Table of contents
Chapter 1: Types of checking accounts
Chapter 2: ABCs of ATMs
Chapter 3: Fees, fees and more fees
Chapter 4: Protecting your account
Ignorance is not bliss when it comes to checking accounts. You must be aware of fees if you want to avoid them.
For most consumers, a free checking account is the best place to start. You won't have to worry about maintaining a balance or sticking with a preset number of checks that you're allowed to write each month. Some banks give you free checking if you set up direct deposit for a check that you receive on a routine basis -- a payroll or government check.
Some institutions might require a certain minimum balance for free checking. If you can live with those stipulations then there's nothing wrong with signing up. One of the best ways to avoid fees is by finding the account that's right for you.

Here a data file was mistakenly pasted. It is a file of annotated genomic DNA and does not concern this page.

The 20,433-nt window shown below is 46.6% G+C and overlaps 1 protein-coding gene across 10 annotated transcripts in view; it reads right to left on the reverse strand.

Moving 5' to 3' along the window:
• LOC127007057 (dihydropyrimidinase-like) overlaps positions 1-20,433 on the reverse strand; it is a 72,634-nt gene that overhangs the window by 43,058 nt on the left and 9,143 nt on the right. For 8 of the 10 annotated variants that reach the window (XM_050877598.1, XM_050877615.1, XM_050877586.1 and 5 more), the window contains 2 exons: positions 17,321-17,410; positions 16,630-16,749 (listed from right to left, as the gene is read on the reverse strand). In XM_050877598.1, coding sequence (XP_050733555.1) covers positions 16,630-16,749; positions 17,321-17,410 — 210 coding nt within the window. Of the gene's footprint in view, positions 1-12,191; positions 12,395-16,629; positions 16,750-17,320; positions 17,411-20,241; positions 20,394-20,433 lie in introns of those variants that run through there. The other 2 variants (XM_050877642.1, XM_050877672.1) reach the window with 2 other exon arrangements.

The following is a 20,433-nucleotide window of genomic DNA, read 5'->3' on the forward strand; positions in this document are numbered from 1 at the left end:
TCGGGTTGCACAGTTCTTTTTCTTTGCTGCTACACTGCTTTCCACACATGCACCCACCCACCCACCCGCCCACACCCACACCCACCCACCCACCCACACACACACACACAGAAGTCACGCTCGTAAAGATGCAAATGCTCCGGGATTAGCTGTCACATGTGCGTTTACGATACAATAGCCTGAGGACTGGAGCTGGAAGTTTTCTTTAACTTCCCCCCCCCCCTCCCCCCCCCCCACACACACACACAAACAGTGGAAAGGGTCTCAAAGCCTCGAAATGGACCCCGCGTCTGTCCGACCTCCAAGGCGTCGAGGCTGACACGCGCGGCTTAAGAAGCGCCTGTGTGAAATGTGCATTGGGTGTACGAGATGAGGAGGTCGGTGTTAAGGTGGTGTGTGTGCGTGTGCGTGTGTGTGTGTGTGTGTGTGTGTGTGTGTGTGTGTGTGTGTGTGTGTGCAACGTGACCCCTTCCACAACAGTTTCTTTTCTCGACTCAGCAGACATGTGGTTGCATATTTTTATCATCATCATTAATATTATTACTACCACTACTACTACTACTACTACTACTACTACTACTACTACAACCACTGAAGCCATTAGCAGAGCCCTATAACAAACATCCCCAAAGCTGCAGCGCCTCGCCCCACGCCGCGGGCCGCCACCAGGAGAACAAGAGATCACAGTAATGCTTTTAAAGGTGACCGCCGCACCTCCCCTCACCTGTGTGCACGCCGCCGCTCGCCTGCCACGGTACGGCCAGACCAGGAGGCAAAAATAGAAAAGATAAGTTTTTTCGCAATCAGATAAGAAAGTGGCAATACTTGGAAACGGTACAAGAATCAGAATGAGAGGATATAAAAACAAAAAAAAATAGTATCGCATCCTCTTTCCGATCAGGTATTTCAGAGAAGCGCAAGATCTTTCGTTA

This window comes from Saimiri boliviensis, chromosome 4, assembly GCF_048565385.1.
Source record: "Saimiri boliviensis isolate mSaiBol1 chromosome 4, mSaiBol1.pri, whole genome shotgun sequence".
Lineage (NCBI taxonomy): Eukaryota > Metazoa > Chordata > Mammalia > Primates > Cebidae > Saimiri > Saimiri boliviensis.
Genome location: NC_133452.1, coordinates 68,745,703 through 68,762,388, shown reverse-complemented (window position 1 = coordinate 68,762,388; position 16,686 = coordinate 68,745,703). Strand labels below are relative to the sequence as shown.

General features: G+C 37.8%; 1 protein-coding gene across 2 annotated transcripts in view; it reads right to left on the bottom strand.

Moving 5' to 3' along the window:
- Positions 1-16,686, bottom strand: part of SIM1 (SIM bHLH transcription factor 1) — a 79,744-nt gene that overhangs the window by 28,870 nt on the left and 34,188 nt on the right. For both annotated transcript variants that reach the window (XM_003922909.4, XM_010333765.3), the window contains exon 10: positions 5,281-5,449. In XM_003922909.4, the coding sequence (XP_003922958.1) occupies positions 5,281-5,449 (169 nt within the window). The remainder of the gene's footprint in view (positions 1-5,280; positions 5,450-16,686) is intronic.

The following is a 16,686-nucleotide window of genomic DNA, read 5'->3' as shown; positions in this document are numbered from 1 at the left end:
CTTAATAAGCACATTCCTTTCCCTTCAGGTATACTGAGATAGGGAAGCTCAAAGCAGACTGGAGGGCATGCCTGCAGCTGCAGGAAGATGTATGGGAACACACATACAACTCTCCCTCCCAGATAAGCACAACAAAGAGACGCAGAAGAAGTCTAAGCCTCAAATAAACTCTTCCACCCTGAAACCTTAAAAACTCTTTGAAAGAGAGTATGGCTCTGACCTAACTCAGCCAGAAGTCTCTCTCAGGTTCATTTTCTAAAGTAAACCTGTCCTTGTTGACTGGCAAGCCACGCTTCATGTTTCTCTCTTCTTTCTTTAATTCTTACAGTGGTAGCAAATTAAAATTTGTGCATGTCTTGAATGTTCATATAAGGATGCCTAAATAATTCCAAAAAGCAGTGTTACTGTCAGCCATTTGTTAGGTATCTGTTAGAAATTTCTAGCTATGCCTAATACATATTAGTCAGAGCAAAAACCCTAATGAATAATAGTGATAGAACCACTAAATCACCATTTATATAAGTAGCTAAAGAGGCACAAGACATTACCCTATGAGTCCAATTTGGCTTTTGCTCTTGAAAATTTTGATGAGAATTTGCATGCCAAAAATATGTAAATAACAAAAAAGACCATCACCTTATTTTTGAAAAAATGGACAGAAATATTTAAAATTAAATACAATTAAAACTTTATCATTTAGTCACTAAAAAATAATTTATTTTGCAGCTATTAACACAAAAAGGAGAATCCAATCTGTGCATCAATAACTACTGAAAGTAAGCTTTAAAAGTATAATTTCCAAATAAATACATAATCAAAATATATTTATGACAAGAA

But there are plenty of fees that can be charged in conjunction with a free account. The upside is: practice good checking habits and you'll avoid many of them.
Bankrate wants to hear from you and encourages thoughtful and constructive comments. We ask that you stay focused on the story topic, respect other people's opinions, and avoid profanity, offensive statements, illegal contents and advertisement posts. Comments are not reviewed before they are posted. Bankrate reserves the right (but is not obligated) to edit or delete your comments. Please avoid posting private or confidential information, and also keep in mind that anything you post may be disclosed, published, transmitted or reused. We do not permit the inclusion of hyperlinks in comments and may remove any comment that includes a hyperlink.
Wells Fargo is upgrading all of its 13,000 ATMs to enable customers to use a smartphone instead of a debit card to withdraw money from their checking or savings account.
... Read more